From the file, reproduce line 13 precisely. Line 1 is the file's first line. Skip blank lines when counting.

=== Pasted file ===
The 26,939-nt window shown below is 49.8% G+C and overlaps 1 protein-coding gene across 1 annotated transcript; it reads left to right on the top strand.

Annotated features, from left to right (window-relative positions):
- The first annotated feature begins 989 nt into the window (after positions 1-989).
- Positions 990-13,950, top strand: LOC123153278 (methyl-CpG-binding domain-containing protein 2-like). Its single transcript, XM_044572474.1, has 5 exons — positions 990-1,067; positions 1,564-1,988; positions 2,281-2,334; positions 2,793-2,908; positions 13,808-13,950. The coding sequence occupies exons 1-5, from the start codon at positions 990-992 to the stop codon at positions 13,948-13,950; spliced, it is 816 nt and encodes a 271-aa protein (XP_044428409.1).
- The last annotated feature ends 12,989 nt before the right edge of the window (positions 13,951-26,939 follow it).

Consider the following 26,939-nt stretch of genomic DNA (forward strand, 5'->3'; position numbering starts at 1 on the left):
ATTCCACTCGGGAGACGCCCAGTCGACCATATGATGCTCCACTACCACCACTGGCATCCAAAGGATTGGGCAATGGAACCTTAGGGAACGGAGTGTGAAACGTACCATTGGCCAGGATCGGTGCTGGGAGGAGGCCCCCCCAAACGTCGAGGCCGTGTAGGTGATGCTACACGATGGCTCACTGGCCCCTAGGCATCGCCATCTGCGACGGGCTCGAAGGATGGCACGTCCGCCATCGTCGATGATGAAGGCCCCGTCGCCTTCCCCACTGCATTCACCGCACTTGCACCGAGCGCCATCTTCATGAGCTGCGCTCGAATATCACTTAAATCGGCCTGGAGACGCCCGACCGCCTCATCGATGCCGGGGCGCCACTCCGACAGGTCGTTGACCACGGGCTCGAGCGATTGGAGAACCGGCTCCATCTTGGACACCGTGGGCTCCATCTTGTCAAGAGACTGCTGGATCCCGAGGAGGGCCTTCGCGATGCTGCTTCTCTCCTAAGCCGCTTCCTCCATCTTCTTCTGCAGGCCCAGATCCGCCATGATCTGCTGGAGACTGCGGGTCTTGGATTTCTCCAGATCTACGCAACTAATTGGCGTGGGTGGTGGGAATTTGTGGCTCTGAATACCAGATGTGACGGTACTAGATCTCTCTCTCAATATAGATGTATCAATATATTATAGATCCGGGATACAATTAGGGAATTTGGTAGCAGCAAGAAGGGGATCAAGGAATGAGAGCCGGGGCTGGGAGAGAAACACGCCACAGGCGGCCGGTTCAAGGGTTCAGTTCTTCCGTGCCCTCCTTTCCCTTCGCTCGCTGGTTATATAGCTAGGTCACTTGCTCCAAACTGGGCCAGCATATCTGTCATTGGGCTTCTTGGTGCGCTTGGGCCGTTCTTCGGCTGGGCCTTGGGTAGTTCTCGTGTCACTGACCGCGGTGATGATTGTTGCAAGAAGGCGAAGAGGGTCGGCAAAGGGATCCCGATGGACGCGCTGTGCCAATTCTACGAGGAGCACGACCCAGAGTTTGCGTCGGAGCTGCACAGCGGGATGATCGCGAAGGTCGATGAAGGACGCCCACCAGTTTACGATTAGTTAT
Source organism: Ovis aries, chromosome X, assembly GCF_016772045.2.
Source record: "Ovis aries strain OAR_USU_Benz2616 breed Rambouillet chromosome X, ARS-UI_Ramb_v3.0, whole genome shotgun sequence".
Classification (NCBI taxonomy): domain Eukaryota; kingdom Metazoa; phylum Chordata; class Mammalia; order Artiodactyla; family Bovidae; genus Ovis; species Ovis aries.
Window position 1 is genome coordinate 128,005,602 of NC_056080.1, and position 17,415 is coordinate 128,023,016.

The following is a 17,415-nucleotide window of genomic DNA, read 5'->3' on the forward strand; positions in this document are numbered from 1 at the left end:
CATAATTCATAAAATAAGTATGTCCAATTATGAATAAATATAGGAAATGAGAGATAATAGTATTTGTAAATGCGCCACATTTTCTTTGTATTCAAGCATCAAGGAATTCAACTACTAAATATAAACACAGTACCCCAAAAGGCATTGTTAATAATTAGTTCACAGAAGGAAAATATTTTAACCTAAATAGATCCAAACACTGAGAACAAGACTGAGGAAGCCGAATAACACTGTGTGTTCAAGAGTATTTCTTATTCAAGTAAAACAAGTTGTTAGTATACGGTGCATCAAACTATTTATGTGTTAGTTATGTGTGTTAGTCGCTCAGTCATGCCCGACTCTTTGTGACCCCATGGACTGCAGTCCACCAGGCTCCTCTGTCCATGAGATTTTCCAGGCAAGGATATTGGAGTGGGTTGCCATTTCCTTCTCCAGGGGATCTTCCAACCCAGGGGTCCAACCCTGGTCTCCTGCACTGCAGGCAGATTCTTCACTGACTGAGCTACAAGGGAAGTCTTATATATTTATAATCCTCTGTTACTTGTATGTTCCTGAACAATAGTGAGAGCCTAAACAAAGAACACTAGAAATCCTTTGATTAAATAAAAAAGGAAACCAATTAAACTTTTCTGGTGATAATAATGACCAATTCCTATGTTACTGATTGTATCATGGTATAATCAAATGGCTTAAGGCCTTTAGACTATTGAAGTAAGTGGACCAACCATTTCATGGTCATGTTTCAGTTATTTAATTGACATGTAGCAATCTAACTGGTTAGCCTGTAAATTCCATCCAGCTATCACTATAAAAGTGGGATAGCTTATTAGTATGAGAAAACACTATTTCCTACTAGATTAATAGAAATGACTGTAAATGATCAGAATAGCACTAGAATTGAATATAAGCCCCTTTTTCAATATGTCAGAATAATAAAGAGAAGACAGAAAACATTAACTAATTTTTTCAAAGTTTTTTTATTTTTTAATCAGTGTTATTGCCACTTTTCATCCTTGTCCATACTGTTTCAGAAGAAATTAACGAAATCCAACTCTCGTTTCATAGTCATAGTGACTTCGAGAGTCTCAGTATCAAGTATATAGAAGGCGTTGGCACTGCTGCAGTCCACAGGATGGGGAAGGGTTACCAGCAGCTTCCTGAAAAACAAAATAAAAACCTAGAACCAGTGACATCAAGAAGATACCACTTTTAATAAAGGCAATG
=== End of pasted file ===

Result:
CATAATTCATAAAATAAGTATGTCCAATTATGAATAAATATAGGAAATGAGAGATAATAGTATTTGTAAATGCGCCACATTTTCTTTGTATTCAAGCATCAAGGAATTCAACTACTAAATATAAACACAGTACCCCAAAAGGCATTGTTAATAATTAGTTCACAGAAGGAAAATATTTTAACCTAAATAGATCCAAACACTGAGAACAAGACTGAGGAAGCCGAATAACACTGTGTGTTCAAGAGTATTTCTTATTCAAGTAAAACAAGTTGTTAGTATACGGTGCATCAAACTATTTATGTGTTAGTTATGTGTGTTAGTCGCTCAGTCATGCCCGACTCTTTGTGACCCCATGGACTGCAGTCCACCAGGCTCCTCTGTCCATGAGATTTTCCAGGCAAGGATATTGGAGTGGGTTGCCATTTCCTTCTCCAGGGGATCTTCCAACCCAGGGGTCCAACCCTGGTCTCCTGCACTGCAGGCAGATTCTTCACTGACTGAGCTACAAGGGAAGTCTTATATATTTATAATCCTCTGTTACTTGTATGTTCCTGAACAATAGTGAGAGCCTAAACAAAGAACACTAGAAATCCTTTGATTAAATAAAAAAGGAAACCAATTAAACTTTTCTGGTGATAATAATGACCAATTCCTATGTTACTGATTGTATCATGGTATAATCAAATGGCTTAAGGCCTTTAGACTATTGAAGTAAGTGGACCAACCATTTCATGGTCATGTTTCAGTTATTTAATTGACATGTAGCAATCTAACTGGTTAGCCTGTAAATTCCATCCAGCTATCACTATAAAAGTGGGATAGCTTATTAGTATGAGAAAACACTATTTCCTACTAGATTAATAGAAATGACTGTAAATGATCAGAATAGCACTAGAATTGAATATAAGCCCCTTTTTCAATATGTCAGAATAATAAAGAGAAGACAGAAAACATTAACTAATTTTTTCAAAGTTTTTTTATTTTTTAATCAGTGTTATTGCCACTTTTCATCCTTGTCCATACTGTTTCAGAAGAAATTAACGAAATCCAACTCTCGTTTCATAGTCATAGTGACTTCGAGAGTCTCAGTATCAAGTATATAGAAGGCGTTGGCACTGCTGCAGTCCACAGGATGGGGAAGGGTTACCAGCAGCTTCCTGAAAAACAAAATAAAAACCTAGAACCAGTGACATCAAGAAGATACCACTTTTAATAAAGGCAATG